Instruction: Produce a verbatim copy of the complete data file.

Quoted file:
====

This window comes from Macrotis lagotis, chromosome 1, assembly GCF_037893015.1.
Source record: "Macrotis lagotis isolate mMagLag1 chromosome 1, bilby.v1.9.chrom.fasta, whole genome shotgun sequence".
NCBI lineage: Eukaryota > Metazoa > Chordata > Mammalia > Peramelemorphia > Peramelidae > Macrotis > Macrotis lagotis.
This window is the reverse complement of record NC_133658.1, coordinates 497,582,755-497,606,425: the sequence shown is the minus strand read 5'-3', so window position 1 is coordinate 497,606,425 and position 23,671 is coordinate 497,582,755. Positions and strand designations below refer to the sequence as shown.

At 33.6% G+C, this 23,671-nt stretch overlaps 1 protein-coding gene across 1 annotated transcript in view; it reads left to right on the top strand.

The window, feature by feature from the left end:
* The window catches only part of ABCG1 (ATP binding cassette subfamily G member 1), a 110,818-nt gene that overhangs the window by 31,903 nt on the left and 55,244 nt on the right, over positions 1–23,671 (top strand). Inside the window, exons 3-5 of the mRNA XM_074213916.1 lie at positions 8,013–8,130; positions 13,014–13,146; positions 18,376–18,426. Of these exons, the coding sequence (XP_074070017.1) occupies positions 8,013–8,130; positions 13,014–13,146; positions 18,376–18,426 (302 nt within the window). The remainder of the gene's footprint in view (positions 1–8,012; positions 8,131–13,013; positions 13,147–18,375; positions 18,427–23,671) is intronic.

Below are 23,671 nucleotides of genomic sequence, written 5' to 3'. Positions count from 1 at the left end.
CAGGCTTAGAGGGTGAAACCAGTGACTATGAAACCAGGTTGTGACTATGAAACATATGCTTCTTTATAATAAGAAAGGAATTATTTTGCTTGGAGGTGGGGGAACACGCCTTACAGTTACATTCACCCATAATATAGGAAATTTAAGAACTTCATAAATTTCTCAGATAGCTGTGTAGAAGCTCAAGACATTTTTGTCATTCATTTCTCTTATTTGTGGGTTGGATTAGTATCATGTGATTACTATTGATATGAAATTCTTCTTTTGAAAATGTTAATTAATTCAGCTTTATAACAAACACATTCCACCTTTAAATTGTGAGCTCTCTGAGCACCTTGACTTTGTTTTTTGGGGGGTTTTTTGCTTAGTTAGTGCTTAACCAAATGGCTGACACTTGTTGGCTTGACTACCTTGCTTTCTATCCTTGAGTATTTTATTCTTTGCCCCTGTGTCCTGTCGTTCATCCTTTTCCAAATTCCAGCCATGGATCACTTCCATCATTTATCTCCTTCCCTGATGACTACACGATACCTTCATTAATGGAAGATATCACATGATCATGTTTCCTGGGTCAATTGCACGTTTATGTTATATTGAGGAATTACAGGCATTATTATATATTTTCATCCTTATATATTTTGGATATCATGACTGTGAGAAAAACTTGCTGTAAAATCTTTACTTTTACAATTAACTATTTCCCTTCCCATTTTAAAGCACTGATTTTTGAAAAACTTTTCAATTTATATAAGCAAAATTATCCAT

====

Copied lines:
This window comes from Macrotis lagotis, chromosome 1, assembly GCF_037893015.1.
Source record: "Macrotis lagotis isolate mMagLag1 chromosome 1, bilby.v1.9.chrom.fasta, whole genome shotgun sequence".
NCBI lineage: Eukaryota > Metazoa > Chordata > Mammalia > Peramelemorphia > Peramelidae > Macrotis > Macrotis lagotis.
This window is the reverse complement of record NC_133658.1, coordinates 497,582,755-497,606,425: the sequence shown is the minus strand read 5'-3', so window position 1 is coordinate 497,606,425 and position 23,671 is coordinate 497,582,755. Positions and strand designations below refer to the sequence as shown.

At 33.6% G+C, this 23,671-nt stretch overlaps 1 protein-coding gene across 1 annotated transcript in view; it reads left to right on the top strand.

The window, feature by feature from the left end:
* The window catches only part of ABCG1 (ATP binding cassette subfamily G member 1), a 110,818-nt gene that overhangs the window by 31,903 nt on the left and 55,244 nt on the right, over positions 1–23,671 (top strand). Inside the window, exons 3-5 of the mRNA XM_074213916.1 lie at positions 8,013–8,130; positions 13,014–13,146; positions 18,376–18,426. Of these exons, the coding sequence (XP_074070017.1) occupies positions 8,013–8,130; positions 13,014–13,146; positions 18,376–18,426 (302 nt within the window). The remainder of the gene's footprint in view (positions 1–8,012; positions 8,131–13,013; positions 13,147–18,375; positions 18,427–23,671) is intronic.

Below are 23,671 nucleotides of genomic sequence, written 5' to 3'. Positions count from 1 at the left end.
CAGGCTTAGAGGGTGAAACCAGTGACTATGAAACCAGGTTGTGACTATGAAACATATGCTTCTTTATAATAAGAAAGGAATTATTTTGCTTGGAGGTGGGGGAACACGCCTTACAGTTACATTCACCCATAATATAGGAAATTTAAGAACTTCATAAATTTCTCAGATAGCTGTGTAGAAGCTCAAGACATTTTTGTCATTCATTTCTCTTATTTGTGGGTTGGATTAGTATCATGTGATTACTATTGATATGAAATTCTTCTTTTGAAAATGTTAATTAATTCAGCTTTATAACAAACACATTCCACCTTTAAATTGTGAGCTCTCTGAGCACCTTGACTTTGTTTTTTGGGGGGTTTTTTGCTTAGTTAGTGCTTAACCAAATGGCTGACACTTGTTGGCTTGACTACCTTGCTTTCTATCCTTGAGTATTTTATTCTTTGCCCCTGTGTCCTGTCGTTCATCCTTTTCCAAATTCCAGCCATGGATCACTTCCATCATTTATCTCCTTCCCTGATGACTACACGATACCTTCATTAATGGAAGATATCACATGATCATGTTTCCTGGGTCAATTGCACGTTTATGTTATATTGAGGAATTACAGGCATTATTATATATTTTCATCCTTATATATTTTGGATATCATGACTGTGAGAAAAACTTGCTGTAAAATCTTTACTTTTACAATTAACTATTTCCCTTCCCATTTTAAAGCACTGATTTTTGAAAAACTTTTCAATTTATATAAGCAAAATTATCCAT